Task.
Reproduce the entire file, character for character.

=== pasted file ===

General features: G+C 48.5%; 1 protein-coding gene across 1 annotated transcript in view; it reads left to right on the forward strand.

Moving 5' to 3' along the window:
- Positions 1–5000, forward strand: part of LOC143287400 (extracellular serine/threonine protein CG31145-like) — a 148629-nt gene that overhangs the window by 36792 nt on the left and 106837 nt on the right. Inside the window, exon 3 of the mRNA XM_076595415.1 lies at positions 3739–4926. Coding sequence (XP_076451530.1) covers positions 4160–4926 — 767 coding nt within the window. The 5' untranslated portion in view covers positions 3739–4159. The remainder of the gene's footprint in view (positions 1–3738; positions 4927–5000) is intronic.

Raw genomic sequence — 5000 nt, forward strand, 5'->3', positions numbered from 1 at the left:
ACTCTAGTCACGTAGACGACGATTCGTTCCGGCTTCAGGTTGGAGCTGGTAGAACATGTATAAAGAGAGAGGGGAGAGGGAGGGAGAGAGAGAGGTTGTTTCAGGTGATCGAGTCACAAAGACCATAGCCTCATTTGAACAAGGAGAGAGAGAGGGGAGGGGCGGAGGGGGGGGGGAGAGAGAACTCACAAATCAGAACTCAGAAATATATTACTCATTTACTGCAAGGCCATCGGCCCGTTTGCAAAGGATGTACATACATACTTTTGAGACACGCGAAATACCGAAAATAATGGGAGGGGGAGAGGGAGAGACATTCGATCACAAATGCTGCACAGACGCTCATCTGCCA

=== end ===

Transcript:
General features: G+C 48.5%; 1 protein-coding gene across 1 annotated transcript in view; it reads left to right on the forward strand.

Moving 5' to 3' along the window:
- Positions 1–5000, forward strand: part of LOC143287400 (extracellular serine/threonine protein CG31145-like) — a 148629-nt gene that overhangs the window by 36792 nt on the left and 106837 nt on the right. Inside the window, exon 3 of the mRNA XM_076595415.1 lies at positions 3739–4926. Coding sequence (XP_076451530.1) covers positions 4160–4926 — 767 coding nt within the window. The 5' untranslated portion in view covers positions 3739–4159. The remainder of the gene's footprint in view (positions 1–3738; positions 4927–5000) is intronic.

Raw genomic sequence — 5000 nt, forward strand, 5'->3', positions numbered from 1 at the left:
ACTCTAGTCACGTAGACGACGATTCGTTCCGGCTTCAGGTTGGAGCTGGTAGAACATGTATAAAGAGAGAGGGGAGAGGGAGGGAGAGAGAGAGGTTGTTTCAGGTGATCGAGTCACAAAGACCATAGCCTCATTTGAACAAGGAGAGAGAGAGGGGAGGGGCGGAGGGGGGGGGGAGAGAGAACTCACAAATCAGAACTCAGAAATATATTACTCATTTACTGCAAGGCCATCGGCCCGTTTGCAAAGGATGTACATACATACTTTTGAGACACGCGAAATACCGAAAATAATGGGAGGGGGAGAGGGAGAGACATTCGATCACAAATGCTGCACAGACGCTCATCTGCCA